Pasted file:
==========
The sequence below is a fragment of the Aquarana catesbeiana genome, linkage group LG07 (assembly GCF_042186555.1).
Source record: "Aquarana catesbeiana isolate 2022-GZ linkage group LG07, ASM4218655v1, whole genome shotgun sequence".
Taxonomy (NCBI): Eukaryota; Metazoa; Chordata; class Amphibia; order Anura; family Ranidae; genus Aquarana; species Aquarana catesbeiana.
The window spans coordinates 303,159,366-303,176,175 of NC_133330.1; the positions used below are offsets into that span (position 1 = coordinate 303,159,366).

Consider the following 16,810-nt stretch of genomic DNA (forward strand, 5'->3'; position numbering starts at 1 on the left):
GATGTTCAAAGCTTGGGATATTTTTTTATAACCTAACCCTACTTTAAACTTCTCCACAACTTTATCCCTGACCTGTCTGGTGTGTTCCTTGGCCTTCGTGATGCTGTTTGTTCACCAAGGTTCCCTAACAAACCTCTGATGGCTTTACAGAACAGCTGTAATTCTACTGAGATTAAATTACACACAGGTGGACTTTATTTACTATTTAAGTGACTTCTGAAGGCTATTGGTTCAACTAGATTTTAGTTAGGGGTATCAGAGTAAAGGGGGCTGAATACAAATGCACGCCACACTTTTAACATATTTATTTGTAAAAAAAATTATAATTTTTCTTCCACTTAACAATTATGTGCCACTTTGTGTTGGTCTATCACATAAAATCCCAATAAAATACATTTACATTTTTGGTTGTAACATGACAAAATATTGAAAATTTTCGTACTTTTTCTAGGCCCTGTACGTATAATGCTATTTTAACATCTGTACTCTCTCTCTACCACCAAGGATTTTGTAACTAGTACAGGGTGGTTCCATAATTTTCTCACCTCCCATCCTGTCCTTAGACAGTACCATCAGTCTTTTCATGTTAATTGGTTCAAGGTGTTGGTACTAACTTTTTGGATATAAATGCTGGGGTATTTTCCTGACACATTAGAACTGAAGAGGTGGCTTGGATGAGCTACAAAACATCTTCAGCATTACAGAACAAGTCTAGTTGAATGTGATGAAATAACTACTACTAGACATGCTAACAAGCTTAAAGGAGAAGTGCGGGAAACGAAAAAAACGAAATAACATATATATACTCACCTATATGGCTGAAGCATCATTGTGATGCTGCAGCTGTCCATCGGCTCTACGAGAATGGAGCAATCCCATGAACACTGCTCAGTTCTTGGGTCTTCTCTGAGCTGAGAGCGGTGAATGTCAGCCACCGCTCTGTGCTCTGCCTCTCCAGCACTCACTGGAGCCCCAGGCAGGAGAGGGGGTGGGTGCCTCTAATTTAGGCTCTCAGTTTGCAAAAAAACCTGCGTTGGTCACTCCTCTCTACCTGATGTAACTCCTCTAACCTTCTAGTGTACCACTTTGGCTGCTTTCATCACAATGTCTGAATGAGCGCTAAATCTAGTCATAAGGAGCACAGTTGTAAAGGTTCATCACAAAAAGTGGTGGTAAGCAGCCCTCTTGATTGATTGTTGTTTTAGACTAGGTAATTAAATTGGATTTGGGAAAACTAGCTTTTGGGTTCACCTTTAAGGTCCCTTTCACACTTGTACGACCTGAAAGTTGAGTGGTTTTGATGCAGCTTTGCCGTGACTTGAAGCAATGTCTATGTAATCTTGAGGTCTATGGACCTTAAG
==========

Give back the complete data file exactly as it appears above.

The sequence below is a fragment of the Aquarana catesbeiana genome, linkage group LG07 (assembly GCF_042186555.1).
Source record: "Aquarana catesbeiana isolate 2022-GZ linkage group LG07, ASM4218655v1, whole genome shotgun sequence".
Taxonomy (NCBI): Eukaryota; Metazoa; Chordata; class Amphibia; order Anura; family Ranidae; genus Aquarana; species Aquarana catesbeiana.
The window spans coordinates 303,159,366-303,176,175 of NC_133330.1; the positions used below are offsets into that span (position 1 = coordinate 303,159,366).

Consider the following 16,810-nt stretch of genomic DNA (forward strand, 5'->3'; position numbering starts at 1 on the left):
GATGTTCAAAGCTTGGGATATTTTTTTATAACCTAACCCTACTTTAAACTTCTCCACAACTTTATCCCTGACCTGTCTGGTGTGTTCCTTGGCCTTCGTGATGCTGTTTGTTCACCAAGGTTCCCTAACAAACCTCTGATGGCTTTACAGAACAGCTGTAATTCTACTGAGATTAAATTACACACAGGTGGACTTTATTTACTATTTAAGTGACTTCTGAAGGCTATTGGTTCAACTAGATTTTAGTTAGGGGTATCAGAGTAAAGGGGGCTGAATACAAATGCACGCCACACTTTTAACATATTTATTTGTAAAAAAAATTATAATTTTTCTTCCACTTAACAATTATGTGCCACTTTGTGTTGGTCTATCACATAAAATCCCAATAAAATACATTTACATTTTTGGTTGTAACATGACAAAATATTGAAAATTTTCGTACTTTTTCTAGGCCCTGTACGTATAATGCTATTTTAACATCTGTACTCTCTCTCTACCACCAAGGATTTTGTAACTAGTACAGGGTGGTTCCATAATTTTCTCACCTCCCATCCTGTCCTTAGACAGTACCATCAGTCTTTTCATGTTAATTGGTTCAAGGTGTTGGTACTAACTTTTTGGATATAAATGCTGGGGTATTTTCCTGACACATTAGAACTGAAGAGGTGGCTTGGATGAGCTACAAAACATCTTCAGCATTACAGAACAAGTCTAGTTGAATGTGATGAAATAACTACTACTAGACATGCTAACAAGCTTAAAGGAGAAGTGCGGGAAACGAAAAAAACGAAATAACATATATATACTCACCTATATGGCTGAAGCATCATTGTGATGCTGCAGCTGTCCATCGGCTCTACGAGAATGGAGCAATCCCATGAACACTGCTCAGTTCTTGGGTCTTCTCTGAGCTGAGAGCGGTGAATGTCAGCCACCGCTCTGTGCTCTGCCTCTCCAGCACTCACTGGAGCCCCAGGCAGGAGAGGGGGTGGGTGCCTCTAATTTAGGCTCTCAGTTTGCAAAAAAACCTGCGTTGGTCACTCCTCTCTACCTGATGTAACTCCTCTAACCTTCTAGTGTACCACTTTGGCTGCTTTCATCACAATGTCTGAATGAGCGCTAAATCTAGTCATAAGGAGCACAGTTGTAAAGGTTCATCACAAAAAGTGGTGGTAAGCAGCCCTCTTGATTGATTGTTGTTTTAGACTAGGTAATTAAATTGGATTTGGGAAAACTAGCTTTTGGGTTCACCTTTAAGGTCCCTTTCACACTTGTACGACCTGAAAGTTGAGTGGTTTTGATGCAGCTTTGCCGTGACTTGAAGCAATGTCTATGTAATCTTGAGGTCTATGGACCTTAAG